Medium-chain triglyceride (MCT) oil is a refined product extracted from coconut or palm kernel oil.

Science-backed MCT Oil Benefits, According to Dietitians
Science-Backed MCT Oil Benefits - Image/Shutterstock

It is also naturally present in small amounts in dairy products, such as butter and cheese.

MCT oil contains medium-length chains of fats called triglycerides, which are more easily digested and processed by the body than the longer-chain fatty acids more commonly present in foods.

This oil supplement has gained popularity among health and fitness enthusiasts due to its unique properties and potential health benefits.

Upon ingestion, MCTs journey straight to the liver, where they can be immediately utilized for energy production or transformed into ketones—byproducts formed in the liver when substantial fat breakdown occurs.

In essence, MCTs, with their ability to be easily absorbed into the bloodstream and used as immediate energy or converted into brain-nourishing ketones, may provide a unique and beneficial fuel source, especially for those on a ketogenic diet.

In this article, we will explore some of the science-backed advantages of incorporating MCT oil into your diet, as well as potential drawbacks and ways to use MCT oil.

MCT oil may support weight management

MCT oil may play a supportive role in weight management through various mechanisms.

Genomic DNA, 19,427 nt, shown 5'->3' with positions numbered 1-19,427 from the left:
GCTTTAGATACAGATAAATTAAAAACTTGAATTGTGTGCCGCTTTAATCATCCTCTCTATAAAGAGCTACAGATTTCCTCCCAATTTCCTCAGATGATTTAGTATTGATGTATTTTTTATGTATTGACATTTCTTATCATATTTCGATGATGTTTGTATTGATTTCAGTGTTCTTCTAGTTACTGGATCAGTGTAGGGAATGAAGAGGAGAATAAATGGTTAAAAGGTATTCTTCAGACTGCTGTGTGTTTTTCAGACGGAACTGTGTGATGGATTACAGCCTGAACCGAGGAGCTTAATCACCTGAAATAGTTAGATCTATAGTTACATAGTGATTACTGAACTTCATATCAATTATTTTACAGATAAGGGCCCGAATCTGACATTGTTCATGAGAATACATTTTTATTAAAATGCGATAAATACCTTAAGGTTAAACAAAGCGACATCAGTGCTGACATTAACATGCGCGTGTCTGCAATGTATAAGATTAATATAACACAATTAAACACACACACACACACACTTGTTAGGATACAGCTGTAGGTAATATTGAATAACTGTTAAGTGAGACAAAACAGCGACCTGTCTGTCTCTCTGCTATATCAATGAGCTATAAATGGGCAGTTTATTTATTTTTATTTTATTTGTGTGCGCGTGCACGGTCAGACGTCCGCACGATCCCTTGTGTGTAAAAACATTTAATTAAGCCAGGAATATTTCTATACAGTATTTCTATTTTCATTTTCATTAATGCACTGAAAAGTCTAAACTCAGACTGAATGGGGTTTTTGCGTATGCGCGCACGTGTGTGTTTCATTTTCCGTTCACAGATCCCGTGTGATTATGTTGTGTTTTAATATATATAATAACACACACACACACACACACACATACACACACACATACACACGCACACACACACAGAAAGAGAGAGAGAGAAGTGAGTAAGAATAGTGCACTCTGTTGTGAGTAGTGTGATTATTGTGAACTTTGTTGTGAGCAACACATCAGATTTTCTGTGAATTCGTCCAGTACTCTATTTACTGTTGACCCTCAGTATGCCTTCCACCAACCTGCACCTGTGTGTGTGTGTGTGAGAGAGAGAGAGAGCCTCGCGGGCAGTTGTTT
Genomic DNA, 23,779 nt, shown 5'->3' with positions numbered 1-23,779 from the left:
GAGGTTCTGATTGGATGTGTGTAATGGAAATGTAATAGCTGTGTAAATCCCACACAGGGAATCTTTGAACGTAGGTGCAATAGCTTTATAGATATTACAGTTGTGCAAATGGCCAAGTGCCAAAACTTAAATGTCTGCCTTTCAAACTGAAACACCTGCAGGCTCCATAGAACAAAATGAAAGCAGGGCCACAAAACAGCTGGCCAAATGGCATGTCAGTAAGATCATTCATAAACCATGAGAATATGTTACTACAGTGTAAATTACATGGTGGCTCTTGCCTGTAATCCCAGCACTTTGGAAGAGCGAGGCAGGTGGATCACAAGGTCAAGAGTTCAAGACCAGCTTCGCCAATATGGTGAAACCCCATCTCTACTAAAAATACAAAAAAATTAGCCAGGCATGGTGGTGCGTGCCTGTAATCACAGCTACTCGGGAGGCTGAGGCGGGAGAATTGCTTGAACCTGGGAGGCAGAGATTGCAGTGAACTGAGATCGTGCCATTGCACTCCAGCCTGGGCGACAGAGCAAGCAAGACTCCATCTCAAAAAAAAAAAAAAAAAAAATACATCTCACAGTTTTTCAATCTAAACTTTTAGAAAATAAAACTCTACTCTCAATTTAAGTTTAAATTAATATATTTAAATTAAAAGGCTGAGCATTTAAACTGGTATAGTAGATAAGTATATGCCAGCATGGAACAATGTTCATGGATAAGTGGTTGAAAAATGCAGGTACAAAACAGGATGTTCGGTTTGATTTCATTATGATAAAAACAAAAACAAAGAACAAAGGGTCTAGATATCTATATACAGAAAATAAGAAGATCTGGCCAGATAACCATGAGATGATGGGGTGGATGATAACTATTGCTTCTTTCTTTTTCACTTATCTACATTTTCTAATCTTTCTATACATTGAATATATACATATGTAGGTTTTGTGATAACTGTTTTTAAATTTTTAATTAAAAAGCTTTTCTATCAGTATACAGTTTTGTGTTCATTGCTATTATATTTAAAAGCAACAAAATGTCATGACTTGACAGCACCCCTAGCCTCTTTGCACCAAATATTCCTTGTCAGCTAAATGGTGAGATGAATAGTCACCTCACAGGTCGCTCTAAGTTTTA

Reduced calorie intake

Despite being a high-calorie food, it could help reduce overall calorie intake as it provides a sense of satiety, potentially leading to a decreased consumption of surplus calories.

While MCT oil is believed to prolong feelings of fullness, it’s important to note that it may also prompt the release of hunger hormones in some individuals.

Maintaining ketosis

For those adhering to a ketogenic diet, it can support maintaining ketosis—a metabolic state where the body burns fat for fuel instead of carbohydrates, subsequently promoting weight loss.

Blood sugar control

Coconut oil, which is high in MCTs, may also have a small positive effect on blood sugar levels.

Managing blood sugar is crucial to mitigating cravings, stabilizing energy levels, and supporting overall weight management.

However, studies have shown mixed results, with some indication of an increase in insulin resistance, thereby negatively affecting blood sugar control.

Mixed Results

Due to the mixed results in research on MCTs’ effects on blood sugar and calorie intake, MCT oil may not consistently aid weight loss.

Cara Harbstreet, a registered dietitian and owner of Street Smart Nutrition, agrees that MCT oil can positively and negatively impact weight management.

“Consuming MCT oil in the morning or with breakfast has been shown to reduce appetite in some trials. This feeling of fullness could lead to eating less at subsequent meals. But, ironically, because MCT oil is not a low-calorie food, it could also have the opposite effect and lead to weight gain if consumed in large amounts.”